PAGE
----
June is LGBT Pride Month
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Did you know that LGBT people are more likely to commit suicide than heterosexual people?
This unfortunate reality only makes sense. Our heterosexual-oriented society puts LGBT folks under extreme emotional pressure. Living in a civilization that denigrates their existence drives many to take their lives.
There’s one month of the year where society recognizes these struggles: LGBT pride month.
Pride month is so much more than rainbow flags, ad marches. It’s more than wearing a supportive rainbow pin. It’s more than corporate rainbow logos. It’s more than a Pride social media post. It’s more than an appreciation month you’ll soon forget about.
Pride month saves lives.
But where did it come from? Why should we bother celebrating it?
In this rundown, you’ll learn the origins of LGBT pride. You’ll learn what struggles LGBT members face. But more importantly, you’ll learn where they can turn for help.
LGBT People in History
LGBT members have faced discrimination and harassment from society for centuries. But discrimination against LGBT is not as old as you might think. Ancient Rome may have had a society that embraced LGBT members.
Other ancient societies that embraced LGBT people:
- Angola and West Africa
- Imperialist China
- Ancient Egypt
- Ancient Greece
- Many Native American nations
Scientists still debate the genetic and social origins of LGBT behavior. It’s not clear if this is genetic, social, or both. This is a complex topic that scientists have only recently begun to study.
But one thing is clear: there is nothing unnatural about LGBT people.
Hundreds of species of animals exhibit LGBT behavior. Anyone who still believes that there’s something wrong with LGBT people is, well, wrong.
LGBT celebration and recognition go back many years. Secret gay bars and drag shows have been around for decades. In Great Britain, there even existed a secret gay language.
Many held LGBT marches to protest government treatment. But overall, the government and society discriminated against LGBT people. Laws criminalized anything approximating LGBT behavior.
But Pride month itself is relatively new. It all began with the Stonewall Riots.
The Situation Before Stonewall
Before the Stonewall riots, LGBT people lived a life of secrecy. The only way they could find friends and express themselves was at gay bars.
For many years, it was illegal to sell alcohol to LGBT people. There were strict laws about what clothing each gender could wear. Public Displays of Affection (PDAs) were outlawed.
Believe it or not, police could check the genitals of a person they believed to be cross-dressing.
If police suspected a gay bar, they could raid the place. The penalties for owners and patrons were stiff. This meant LGBT people risked their lives attending a gay bar.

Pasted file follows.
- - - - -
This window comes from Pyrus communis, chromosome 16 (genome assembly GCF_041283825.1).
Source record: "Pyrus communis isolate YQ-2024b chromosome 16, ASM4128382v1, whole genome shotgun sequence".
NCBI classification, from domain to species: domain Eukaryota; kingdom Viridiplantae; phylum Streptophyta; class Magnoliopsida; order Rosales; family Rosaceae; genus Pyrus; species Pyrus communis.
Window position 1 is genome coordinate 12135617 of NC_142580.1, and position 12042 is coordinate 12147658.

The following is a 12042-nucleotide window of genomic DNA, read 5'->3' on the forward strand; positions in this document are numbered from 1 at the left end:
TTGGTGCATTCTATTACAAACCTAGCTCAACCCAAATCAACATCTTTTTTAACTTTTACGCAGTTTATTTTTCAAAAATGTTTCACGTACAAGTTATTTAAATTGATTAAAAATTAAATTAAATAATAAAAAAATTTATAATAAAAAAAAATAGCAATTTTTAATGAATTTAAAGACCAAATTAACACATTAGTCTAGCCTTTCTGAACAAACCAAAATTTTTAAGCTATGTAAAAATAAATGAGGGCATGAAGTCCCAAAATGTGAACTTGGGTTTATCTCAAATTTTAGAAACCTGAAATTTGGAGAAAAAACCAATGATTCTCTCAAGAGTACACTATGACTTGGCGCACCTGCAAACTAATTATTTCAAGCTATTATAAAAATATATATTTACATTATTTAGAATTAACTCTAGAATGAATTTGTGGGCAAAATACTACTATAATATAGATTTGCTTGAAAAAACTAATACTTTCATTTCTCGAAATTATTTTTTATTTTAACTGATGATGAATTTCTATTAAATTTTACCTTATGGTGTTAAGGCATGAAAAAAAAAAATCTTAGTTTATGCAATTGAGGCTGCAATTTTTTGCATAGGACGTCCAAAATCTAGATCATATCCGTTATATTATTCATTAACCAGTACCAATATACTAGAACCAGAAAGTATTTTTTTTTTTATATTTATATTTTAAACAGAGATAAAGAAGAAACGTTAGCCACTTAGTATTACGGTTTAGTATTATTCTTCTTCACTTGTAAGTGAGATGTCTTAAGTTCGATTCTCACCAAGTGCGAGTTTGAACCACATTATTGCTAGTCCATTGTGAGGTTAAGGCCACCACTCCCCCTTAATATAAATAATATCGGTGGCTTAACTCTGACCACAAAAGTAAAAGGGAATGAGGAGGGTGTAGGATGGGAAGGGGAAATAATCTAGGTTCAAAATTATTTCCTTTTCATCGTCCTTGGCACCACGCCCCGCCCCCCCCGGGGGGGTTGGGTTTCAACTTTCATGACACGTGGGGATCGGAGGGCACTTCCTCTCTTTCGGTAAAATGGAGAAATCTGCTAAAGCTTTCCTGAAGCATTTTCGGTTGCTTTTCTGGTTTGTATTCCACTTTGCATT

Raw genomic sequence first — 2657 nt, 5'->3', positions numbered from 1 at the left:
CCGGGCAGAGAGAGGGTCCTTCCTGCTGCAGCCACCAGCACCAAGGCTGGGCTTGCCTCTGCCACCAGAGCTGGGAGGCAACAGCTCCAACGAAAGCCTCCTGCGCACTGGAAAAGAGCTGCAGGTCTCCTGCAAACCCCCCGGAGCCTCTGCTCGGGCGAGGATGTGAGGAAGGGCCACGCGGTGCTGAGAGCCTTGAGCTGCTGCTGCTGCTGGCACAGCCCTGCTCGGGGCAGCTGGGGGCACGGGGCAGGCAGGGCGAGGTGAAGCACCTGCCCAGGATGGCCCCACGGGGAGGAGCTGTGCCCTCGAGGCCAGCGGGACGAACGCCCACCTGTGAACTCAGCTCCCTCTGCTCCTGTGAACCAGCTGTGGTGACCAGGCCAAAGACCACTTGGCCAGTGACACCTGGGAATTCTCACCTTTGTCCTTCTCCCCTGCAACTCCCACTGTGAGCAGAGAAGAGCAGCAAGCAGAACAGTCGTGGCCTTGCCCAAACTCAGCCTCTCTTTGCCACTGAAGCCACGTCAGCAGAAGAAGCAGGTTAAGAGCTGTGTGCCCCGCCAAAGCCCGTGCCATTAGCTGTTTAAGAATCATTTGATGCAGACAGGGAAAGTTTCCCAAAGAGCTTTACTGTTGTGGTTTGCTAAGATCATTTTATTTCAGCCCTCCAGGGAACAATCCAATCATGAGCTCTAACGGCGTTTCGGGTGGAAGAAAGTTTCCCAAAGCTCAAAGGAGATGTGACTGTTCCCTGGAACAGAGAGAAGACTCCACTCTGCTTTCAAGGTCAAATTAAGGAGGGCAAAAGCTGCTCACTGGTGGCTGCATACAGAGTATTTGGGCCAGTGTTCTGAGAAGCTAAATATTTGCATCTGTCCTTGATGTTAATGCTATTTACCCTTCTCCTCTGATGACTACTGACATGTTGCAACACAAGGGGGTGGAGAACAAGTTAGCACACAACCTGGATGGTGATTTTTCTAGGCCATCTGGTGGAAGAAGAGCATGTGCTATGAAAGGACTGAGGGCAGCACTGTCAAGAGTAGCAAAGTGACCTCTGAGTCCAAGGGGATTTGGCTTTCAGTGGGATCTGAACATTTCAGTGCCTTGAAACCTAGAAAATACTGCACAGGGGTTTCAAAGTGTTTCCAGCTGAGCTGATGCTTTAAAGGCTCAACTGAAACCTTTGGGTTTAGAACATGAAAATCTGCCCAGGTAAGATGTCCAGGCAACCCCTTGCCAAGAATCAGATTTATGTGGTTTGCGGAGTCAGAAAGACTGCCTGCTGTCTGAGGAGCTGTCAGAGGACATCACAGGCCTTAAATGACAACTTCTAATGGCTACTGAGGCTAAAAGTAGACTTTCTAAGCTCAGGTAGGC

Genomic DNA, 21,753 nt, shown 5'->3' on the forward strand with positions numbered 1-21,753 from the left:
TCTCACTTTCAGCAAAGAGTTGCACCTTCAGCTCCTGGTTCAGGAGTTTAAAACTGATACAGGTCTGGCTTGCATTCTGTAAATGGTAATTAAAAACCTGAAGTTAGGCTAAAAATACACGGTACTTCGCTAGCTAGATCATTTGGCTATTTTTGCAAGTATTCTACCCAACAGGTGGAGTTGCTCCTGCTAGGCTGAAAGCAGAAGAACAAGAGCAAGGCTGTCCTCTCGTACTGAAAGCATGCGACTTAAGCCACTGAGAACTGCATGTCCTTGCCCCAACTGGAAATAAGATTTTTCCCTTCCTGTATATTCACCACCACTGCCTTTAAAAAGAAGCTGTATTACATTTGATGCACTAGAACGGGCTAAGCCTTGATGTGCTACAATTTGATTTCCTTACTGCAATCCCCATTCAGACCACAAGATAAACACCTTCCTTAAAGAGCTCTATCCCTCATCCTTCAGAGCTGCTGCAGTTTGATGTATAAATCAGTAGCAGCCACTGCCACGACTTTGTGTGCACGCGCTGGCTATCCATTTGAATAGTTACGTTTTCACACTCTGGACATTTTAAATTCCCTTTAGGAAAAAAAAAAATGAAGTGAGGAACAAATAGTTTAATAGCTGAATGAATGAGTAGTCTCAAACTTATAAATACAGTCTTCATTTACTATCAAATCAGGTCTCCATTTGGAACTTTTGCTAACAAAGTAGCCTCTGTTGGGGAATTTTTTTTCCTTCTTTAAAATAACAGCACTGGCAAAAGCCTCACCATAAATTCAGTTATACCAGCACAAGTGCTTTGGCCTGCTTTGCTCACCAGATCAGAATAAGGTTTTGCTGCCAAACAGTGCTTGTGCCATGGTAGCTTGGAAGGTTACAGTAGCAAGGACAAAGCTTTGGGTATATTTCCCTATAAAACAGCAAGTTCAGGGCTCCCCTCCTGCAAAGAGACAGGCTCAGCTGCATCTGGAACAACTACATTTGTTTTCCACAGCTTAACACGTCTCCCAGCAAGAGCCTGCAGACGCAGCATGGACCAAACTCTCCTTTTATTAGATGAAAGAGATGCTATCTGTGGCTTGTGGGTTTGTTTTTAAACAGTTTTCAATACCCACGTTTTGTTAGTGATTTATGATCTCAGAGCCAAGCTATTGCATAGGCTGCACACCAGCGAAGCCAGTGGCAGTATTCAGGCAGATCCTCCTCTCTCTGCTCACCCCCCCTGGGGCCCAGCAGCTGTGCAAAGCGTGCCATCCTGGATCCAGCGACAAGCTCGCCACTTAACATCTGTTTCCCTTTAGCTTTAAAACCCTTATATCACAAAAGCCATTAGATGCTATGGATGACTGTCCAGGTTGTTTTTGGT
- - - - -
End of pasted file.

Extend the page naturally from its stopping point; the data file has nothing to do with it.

Eventually, social pressure made it legal to serve alcohol to gay patrons. But LGBT behavior and dress remained illegal, as did relationships. Attending a gay bar was still a huge risk.
LGBT members continued to attend these bars. They still had nowhere else to go express themselves in the open.
The Stonewall Riots
In 1969, police raided the Stonewall Inn. This was a typical raid. They checked for illegal alcohol and arrested LGBT people for their dress or behavior.
But then things changed.
The patrons began to assault the police. In minutes, the scene turned into a riot. And that riot lasted for 6 days.
These riots were the catalyst for many LGBT movements. But none among them is as famous as Pride Month.
What Is the Purpose of Pride Month?
Pride month is a solemn recognition of marginalized individuals. It’s a time for them to be proud of themselves and their heritage. It’s also a time to remember who was lost.
It’s easy to see a Pride parade and think it’s all a silly celebration. Gaudy costumes, lurid colors. Open displays of affection and love.
But this is a celebration of a marginalized group. This is a month of the year when LGBT people can feel free. It’s the one month where society recognizes their struggles and pushes for change.
Think of Pride month as a reminder of the horrors that LGBT people face.
Pride month is a yearly reminder that we aren’t there yet. Our Western society may have decriminalized LGBT behavior, but societal discrimination runs rampant. LGBT people still cannot live in the open without suffering hate.
And while some countries outlaw LGBT discrimination, many still criminalize the behavior. The following are a few of the countries that have outlawed LGBT behavior:
The point is, LGBT people experience discrimination everywhere. Pride month recognizes that. It promotes awareness of the plight that LGBT folks deal with.
LGBT and Mental Health
Unfortunately, many LGBT people suffer from mental health issues. Common issues that LGBT face in their daily lives include:
- Lack of acceptance from family and friends
- Difficulty obtaining or holding work
- Discrimination from political groups and religions
- Difficulty obtaining medical care
- Difficulty finding relationships
- Body dysmorphia (for transgender people)
- Sexual harassment
- Hate crimes and violence
- Lack of self-esteem
LGBT folks are more prone to depression, anxiety, and other mental disorders. Many of them live in communities where the lack of recognition isolates them from help and care. Many have not come out and don’t understand the cause of their pain.
Our society already does a terrible job of handling mental health. We discount the importance of acceptance and non-judgmental relationships. LGBT people often struggle with mental illness because they lack these basic necessities.
And when they have nowhere else to turn, they may develop substance abuse disorder. For a marginalized group, that means there’s less help to correct this.
LGBT and Substance Abuse